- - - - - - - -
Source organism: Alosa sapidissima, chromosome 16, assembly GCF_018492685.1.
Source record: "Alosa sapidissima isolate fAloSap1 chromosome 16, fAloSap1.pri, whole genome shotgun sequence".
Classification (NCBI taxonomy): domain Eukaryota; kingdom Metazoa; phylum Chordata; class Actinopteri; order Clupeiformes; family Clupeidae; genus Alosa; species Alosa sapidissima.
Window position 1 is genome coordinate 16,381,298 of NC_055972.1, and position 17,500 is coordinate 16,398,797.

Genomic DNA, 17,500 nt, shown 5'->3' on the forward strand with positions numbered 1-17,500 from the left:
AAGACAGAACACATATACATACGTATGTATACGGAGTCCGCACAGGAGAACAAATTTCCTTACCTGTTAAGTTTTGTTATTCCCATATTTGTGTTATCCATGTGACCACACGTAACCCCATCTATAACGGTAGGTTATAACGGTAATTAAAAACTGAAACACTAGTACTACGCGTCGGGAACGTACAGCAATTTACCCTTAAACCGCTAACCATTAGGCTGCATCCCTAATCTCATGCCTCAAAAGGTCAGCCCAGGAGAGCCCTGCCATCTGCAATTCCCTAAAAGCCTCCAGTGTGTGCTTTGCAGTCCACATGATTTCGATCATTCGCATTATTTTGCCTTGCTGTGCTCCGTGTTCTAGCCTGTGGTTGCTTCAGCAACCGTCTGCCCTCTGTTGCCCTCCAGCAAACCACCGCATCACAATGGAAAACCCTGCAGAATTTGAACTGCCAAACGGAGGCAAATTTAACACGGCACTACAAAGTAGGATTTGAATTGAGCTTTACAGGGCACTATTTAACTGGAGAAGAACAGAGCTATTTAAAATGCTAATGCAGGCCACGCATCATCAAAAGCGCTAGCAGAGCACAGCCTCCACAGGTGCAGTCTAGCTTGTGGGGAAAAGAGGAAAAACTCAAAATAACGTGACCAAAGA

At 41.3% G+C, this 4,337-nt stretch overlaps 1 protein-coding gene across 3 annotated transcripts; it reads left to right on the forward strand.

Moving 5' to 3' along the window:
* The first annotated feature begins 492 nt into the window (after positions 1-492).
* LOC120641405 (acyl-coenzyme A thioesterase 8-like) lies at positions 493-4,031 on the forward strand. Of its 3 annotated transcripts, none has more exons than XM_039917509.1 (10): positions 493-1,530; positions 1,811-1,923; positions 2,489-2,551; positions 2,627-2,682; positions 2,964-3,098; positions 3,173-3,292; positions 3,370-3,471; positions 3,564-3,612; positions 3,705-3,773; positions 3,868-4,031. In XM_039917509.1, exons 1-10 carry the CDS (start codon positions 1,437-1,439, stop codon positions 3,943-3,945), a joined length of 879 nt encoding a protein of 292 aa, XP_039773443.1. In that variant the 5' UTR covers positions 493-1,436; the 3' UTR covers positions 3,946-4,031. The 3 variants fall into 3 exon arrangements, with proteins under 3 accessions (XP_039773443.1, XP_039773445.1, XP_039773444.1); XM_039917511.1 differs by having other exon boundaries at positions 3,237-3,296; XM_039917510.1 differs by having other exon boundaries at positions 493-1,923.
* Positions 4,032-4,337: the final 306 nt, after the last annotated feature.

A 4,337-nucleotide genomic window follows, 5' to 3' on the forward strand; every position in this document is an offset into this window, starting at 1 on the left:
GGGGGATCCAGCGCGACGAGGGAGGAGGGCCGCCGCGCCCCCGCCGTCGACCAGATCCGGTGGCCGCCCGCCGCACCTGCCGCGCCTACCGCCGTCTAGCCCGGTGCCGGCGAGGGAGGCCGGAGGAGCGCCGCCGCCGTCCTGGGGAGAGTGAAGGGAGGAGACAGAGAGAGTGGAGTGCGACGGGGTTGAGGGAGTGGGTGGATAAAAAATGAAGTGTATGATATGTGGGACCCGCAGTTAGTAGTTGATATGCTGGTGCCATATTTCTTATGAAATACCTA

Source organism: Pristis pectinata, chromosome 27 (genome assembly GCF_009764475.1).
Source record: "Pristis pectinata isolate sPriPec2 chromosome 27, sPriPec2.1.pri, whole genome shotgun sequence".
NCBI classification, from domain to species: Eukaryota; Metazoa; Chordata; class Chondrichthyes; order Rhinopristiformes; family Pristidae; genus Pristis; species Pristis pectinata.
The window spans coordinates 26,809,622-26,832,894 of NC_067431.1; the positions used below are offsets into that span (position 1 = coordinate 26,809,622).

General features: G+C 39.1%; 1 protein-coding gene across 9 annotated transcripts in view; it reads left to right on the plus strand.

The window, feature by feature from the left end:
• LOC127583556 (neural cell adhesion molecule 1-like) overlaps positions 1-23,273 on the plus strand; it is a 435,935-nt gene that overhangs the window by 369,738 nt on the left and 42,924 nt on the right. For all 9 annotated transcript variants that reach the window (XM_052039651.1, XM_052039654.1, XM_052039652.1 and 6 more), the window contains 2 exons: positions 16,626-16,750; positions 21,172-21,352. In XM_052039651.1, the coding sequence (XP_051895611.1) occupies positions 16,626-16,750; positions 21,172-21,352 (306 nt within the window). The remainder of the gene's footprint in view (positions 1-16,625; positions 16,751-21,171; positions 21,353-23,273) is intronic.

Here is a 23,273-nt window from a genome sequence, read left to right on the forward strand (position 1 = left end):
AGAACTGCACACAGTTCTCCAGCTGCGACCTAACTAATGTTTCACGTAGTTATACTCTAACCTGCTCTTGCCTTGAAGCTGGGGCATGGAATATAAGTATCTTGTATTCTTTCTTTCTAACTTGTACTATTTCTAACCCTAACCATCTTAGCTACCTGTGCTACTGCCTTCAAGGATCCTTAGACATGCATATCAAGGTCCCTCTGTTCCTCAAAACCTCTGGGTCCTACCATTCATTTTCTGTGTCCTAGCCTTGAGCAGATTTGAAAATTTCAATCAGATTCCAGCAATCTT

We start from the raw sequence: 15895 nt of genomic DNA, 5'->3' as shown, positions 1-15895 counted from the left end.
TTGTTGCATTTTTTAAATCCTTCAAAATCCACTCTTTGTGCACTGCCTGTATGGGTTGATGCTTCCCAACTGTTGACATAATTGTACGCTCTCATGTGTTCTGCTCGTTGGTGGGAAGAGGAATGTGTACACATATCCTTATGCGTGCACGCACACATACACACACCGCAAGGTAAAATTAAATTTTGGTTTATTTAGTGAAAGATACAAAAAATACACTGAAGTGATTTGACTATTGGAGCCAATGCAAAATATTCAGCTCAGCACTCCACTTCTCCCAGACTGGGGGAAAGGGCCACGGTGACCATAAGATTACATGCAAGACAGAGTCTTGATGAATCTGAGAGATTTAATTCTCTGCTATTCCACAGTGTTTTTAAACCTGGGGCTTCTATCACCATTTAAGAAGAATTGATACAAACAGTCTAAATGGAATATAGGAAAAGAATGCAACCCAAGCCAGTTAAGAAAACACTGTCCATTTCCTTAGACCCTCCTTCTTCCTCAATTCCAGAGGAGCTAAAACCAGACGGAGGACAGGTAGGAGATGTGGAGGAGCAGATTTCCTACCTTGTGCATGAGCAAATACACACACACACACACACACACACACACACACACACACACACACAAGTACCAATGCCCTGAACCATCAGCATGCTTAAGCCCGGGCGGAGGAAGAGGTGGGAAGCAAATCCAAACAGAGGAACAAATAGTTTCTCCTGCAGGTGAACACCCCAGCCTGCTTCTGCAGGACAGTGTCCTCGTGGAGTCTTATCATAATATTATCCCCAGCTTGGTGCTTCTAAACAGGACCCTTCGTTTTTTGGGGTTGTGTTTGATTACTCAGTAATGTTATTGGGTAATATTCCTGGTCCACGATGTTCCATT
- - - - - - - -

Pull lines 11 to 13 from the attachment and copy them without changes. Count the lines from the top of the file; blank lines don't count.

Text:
* Positions 4,032-4,337: the final 306 nt, after the last annotated feature.

A 4,337-nucleotide genomic window follows, 5' to 3' on the forward strand; every position in this document is an offset into this window, starting at 1 on the left:
GGGGGATCCAGCGCGACGAGGGAGGAGGGCCGCCGCGCCCCCGCCGTCGACCAGATCCGGTGGCCGCCCGCCGCACCTGCCGCGCCTACCGCCGTCTAGCCCGGTGCCGGCGAGGGAGGCCGGAGGAGCGCCGCCGCCGTCCTGGGGAGAGTGAAGGGAGGAGACAGAGAGAGTGGAGTGCGACGGGGTTGAGGGAGTGGGTGGATAAAAAATGAAGTGTATGATATGTGGGACCCGCAGTTAGTAGTTGATATGCTGGTGCCATATTTCTTATGAAATACCTA